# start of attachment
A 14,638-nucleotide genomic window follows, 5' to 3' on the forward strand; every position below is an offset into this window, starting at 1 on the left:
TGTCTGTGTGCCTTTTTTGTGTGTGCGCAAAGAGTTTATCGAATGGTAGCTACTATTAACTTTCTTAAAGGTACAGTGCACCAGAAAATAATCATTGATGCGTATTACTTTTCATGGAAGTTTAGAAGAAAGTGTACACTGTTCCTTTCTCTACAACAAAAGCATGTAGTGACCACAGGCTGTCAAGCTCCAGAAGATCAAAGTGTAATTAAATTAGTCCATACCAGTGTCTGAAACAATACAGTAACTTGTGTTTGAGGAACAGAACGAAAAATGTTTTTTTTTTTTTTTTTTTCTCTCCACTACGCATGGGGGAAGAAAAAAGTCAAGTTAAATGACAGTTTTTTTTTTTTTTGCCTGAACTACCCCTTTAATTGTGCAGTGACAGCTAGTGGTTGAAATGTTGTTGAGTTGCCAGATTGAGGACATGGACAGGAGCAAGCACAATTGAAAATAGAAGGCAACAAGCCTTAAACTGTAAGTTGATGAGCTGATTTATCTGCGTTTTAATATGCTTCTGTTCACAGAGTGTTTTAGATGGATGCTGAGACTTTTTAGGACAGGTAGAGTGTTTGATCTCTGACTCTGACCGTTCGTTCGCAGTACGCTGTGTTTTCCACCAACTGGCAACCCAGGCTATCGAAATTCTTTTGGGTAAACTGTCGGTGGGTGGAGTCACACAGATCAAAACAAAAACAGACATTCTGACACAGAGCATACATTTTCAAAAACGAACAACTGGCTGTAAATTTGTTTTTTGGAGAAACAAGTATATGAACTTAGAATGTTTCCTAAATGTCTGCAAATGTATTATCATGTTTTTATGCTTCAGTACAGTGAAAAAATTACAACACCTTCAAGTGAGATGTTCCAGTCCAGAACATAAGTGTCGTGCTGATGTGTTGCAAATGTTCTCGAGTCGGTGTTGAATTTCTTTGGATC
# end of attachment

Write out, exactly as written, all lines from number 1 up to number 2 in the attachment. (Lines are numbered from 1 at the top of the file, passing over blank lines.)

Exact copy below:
A 14,638-nucleotide genomic window follows, 5' to 3' on the forward strand; every position below is an offset into this window, starting at 1 on the left:
TGTCTGTGTGCCTTTTTTGTGTGTGCGCAAAGAGTTTATCGAATGGTAGCTACTATTAACTTTCTTAAAGGTACAGTGCACCAGAAAATAATCATTGATGCGTATTACTTTTCATGGAAGTTTAGAAGAAAGTGTACACTGTTCCTTTCTCTACAACAAAAGCATGTAGTGACCACAGGCTGTCAAGCTCCAGAAGATCAAAGTGTAATTAAATTAGTCCATACCAGTGTCTGAAACAATACAGTAACTTGTGTTTGAGGAACAGAACGAAAAATGTTTTTTTTTTTTTTTTTTTCTCTCCACTACGCATGGGGGAAGAAAAAAGTCAAGTTAAATGACAGTTTTTTTTTTTTTTGCCTGAACTACCCCTTTAATTGTGCAGTGACAGCTAGTGGTTGAAATGTTGTTGAGTTGCCAGATTGAGGACATGGACAGGAGCAAGCACAATTGAAAATAGAAGGCAACAAGCCTTAAACTGTAAGTTGATGAGCTGATTTATCTGCGTTTTAATATGCTTCTGTTCACAGAGTGTTTTAGATGGATGCTGAGACTTTTTAGGACAGGTAGAGTGTTTGATCTCTGACTCTGACCGTTCGTTCGCAGTACGCTGTGTTTTCCACCAACTGGCAACCCAGGCTATCGAAATTCTTTTGGGTAAACTGTCGGTGGGTGGAGTCACACAGATCAAAACAAAAACAGACATTCTGACACAGAGCATACATTTTCAAAAACGAACAACTGGCTGTAAATTTGTTTTTTGGAGAAACAAGTATATGAACTTAGAATGTTTCCTAAATGTCTGCAAATGTATTATCATGTTTTTATGCTTCAGTACAGTGAAAAAATTACAACACCTTCAAGTGAGATGTTCCAGTCCAGAACATAAGTGTCGTGCTGATGTGTTGCAAATGTTCTCGAGTCGGTGTTGAATTTCTTTGGATC